***** SloaneView wants you to be kept informed of future appearances by Bill Charlap which may occur in your area. Here is the site which lists his itinerary:

Bill Charlap Tour Dates


***** To watch a fine time instrument being made, take a look at this YouTube video which demonstrates what it takes to make a Rolex. I think you will find it fascinating.

The Art of Watchmaking

Tuesday, March 6, 2012

March 5, 2012

I am obliged to acknowledge that my 75th birthday was filled with many more greetings and expressions of affection than I could ever have anticipated or feel I deserved, but I am very happy to have heard from so many. I thank you all.

I enjoy reading and responding to mail, happy to correspond with one and all. I inherited this fondness for the written word from my mother who contented herself with incoming mail averaging nearly 35 to 40 thick, colorfully stamped envelopes per week. It all started during the Second World War, and the delightful story of the origin of this voluminous correspondence is a major chapter in my memoir, the writing of which swings from burdensome to graceful on any given day. I am still working on the early Rhode Island years which evoke memories of the thrilling discovery of jazz and the splendid practioners whose prodigious talents made such a profound impression on my head and heart.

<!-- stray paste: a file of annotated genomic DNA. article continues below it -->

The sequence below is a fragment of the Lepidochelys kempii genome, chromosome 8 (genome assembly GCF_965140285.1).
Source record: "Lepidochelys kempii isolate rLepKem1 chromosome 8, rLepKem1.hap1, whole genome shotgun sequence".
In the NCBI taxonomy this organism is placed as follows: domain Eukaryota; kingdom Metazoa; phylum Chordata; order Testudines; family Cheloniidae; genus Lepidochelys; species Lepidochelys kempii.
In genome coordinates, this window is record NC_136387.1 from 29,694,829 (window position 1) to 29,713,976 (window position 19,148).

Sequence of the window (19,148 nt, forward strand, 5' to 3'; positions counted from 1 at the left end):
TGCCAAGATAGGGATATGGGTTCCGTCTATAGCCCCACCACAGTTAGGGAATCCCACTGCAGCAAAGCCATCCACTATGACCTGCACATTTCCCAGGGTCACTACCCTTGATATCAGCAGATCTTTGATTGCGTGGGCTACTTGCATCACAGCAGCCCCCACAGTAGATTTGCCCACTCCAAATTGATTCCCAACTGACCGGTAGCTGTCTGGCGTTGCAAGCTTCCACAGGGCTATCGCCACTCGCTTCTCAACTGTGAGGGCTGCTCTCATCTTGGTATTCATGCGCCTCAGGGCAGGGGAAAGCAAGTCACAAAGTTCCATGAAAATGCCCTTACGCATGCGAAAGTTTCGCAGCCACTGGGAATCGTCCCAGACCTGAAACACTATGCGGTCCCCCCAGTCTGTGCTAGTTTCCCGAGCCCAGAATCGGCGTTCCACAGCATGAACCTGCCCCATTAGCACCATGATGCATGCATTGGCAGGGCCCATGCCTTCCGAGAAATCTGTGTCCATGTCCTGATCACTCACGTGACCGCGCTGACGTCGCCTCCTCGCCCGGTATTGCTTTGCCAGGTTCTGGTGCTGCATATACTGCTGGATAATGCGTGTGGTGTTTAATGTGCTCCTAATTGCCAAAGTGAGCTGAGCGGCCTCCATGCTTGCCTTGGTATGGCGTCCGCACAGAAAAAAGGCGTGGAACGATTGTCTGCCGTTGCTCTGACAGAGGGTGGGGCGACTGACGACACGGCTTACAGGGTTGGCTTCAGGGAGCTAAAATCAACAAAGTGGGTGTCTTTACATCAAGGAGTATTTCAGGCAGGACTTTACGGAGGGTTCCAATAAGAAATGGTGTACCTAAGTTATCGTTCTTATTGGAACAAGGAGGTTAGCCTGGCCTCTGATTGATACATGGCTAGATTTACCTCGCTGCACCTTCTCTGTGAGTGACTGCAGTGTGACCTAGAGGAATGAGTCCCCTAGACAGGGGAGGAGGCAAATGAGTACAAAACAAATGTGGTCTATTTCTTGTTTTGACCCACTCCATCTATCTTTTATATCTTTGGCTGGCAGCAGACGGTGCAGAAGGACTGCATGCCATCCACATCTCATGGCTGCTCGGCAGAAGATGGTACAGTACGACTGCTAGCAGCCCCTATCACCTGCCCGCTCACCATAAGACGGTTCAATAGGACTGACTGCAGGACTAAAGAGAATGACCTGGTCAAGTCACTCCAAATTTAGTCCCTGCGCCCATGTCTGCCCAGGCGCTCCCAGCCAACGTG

In the meantime, I have fully embraced the concept of retirement, and with utmost reluctance concede that powerful corporate factions, pop culture, and a brainless fealty to youthful endeavor increase with alarming and steady velocity.